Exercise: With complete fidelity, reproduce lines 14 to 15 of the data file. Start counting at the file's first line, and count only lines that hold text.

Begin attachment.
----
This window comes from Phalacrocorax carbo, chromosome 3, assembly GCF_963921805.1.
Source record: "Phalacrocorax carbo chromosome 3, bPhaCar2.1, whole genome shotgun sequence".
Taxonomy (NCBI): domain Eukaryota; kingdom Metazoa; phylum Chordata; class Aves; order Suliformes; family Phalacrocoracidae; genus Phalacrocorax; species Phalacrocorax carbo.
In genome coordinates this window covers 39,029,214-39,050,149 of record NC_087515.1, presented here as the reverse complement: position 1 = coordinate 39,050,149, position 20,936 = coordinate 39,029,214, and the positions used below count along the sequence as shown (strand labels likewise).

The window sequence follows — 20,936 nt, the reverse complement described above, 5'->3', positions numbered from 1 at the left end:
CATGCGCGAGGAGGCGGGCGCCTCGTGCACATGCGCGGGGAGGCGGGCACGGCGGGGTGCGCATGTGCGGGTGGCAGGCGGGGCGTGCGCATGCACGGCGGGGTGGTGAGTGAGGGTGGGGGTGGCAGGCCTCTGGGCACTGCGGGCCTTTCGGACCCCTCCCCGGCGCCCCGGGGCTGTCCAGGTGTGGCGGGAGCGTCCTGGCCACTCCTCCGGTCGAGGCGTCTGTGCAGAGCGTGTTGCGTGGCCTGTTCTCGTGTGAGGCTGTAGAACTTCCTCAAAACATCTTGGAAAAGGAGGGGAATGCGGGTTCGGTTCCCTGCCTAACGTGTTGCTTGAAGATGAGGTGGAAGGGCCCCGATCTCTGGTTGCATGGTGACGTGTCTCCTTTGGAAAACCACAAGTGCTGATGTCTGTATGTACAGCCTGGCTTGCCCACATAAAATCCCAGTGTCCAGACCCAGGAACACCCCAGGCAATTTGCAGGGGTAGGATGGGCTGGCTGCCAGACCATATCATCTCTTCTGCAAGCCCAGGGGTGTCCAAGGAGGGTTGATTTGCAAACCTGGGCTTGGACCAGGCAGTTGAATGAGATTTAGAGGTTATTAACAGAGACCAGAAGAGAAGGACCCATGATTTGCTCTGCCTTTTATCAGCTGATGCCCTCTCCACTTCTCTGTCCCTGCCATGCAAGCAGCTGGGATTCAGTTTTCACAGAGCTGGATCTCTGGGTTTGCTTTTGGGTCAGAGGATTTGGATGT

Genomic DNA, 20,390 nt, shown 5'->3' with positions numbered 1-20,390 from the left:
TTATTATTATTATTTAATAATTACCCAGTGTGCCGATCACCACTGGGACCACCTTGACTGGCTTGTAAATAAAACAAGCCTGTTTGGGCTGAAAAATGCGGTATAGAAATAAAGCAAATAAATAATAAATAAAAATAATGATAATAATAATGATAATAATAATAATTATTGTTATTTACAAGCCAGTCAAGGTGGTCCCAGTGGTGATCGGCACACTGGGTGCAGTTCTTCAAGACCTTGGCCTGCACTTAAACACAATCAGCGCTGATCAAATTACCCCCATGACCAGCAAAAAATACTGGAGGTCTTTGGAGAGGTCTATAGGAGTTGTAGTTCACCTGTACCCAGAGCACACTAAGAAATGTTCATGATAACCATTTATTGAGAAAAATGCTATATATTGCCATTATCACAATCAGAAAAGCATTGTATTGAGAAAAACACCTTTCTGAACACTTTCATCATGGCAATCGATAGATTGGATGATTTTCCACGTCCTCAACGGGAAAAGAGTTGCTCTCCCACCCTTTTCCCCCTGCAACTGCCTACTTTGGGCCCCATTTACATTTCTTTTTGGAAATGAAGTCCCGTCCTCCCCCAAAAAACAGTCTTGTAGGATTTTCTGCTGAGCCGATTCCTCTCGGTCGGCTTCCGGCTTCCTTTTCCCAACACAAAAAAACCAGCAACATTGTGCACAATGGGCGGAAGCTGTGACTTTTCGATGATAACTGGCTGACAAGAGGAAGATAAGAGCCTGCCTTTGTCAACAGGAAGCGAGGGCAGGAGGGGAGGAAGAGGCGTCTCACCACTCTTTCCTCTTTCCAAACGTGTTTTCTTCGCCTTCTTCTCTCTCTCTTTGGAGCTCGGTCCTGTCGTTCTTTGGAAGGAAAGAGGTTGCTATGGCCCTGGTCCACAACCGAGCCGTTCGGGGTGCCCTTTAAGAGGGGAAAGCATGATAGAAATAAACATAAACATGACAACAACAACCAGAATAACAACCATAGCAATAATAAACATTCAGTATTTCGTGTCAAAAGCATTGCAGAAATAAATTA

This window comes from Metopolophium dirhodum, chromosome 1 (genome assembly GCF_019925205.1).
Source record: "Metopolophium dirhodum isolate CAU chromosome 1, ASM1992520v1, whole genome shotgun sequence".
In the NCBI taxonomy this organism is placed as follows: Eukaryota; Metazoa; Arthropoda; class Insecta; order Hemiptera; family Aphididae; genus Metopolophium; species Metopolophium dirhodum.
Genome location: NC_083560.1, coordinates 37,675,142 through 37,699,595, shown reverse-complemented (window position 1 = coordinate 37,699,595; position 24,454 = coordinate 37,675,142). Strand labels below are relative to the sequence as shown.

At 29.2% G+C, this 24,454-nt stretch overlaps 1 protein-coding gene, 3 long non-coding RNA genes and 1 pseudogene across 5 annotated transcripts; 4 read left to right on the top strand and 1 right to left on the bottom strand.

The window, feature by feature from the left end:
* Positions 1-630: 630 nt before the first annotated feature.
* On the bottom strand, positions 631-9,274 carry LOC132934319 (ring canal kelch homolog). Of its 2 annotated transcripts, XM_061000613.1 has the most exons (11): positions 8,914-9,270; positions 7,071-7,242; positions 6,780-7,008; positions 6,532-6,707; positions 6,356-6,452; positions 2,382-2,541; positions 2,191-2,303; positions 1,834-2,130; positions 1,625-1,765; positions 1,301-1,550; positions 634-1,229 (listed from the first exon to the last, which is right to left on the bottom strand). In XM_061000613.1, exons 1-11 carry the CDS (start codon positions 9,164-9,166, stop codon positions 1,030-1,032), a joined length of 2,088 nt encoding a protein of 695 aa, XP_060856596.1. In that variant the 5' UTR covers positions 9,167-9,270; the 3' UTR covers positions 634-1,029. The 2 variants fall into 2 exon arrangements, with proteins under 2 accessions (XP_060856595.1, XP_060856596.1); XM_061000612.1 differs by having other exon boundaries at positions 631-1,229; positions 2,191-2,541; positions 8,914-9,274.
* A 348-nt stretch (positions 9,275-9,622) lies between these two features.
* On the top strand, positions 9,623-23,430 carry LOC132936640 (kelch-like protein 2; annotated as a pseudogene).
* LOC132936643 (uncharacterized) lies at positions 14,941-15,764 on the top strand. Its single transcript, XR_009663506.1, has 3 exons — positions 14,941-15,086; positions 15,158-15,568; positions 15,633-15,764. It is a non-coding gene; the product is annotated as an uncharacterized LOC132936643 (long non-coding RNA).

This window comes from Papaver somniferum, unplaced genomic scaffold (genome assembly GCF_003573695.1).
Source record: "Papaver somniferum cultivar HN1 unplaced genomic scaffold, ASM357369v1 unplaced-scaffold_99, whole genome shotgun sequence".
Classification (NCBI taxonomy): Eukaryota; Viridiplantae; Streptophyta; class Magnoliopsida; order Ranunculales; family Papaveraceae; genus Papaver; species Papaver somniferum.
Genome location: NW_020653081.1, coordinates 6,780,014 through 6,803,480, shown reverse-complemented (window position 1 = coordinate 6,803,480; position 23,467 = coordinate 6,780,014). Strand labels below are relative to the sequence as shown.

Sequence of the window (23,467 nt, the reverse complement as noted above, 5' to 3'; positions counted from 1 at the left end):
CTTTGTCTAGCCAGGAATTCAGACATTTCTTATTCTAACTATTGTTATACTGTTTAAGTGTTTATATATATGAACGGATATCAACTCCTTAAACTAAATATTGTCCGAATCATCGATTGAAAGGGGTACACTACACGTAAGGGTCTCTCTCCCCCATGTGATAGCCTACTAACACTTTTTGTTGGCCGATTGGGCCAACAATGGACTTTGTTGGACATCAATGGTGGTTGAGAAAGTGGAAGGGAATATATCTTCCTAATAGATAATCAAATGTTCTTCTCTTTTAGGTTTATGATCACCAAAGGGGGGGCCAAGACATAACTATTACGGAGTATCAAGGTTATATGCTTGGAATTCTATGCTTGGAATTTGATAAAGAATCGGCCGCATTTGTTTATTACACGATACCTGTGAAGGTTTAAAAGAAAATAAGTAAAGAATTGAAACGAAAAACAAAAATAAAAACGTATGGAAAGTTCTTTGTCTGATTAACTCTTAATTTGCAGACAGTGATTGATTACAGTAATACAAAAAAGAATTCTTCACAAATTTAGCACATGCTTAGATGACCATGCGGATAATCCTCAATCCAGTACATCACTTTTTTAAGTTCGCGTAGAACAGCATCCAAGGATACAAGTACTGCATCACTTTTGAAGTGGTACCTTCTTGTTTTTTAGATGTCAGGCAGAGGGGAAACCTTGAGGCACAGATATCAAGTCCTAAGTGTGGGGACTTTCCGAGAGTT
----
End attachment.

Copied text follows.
The window, feature by feature from the left end:
* Positions 1-630: 630 nt before the first annotated feature.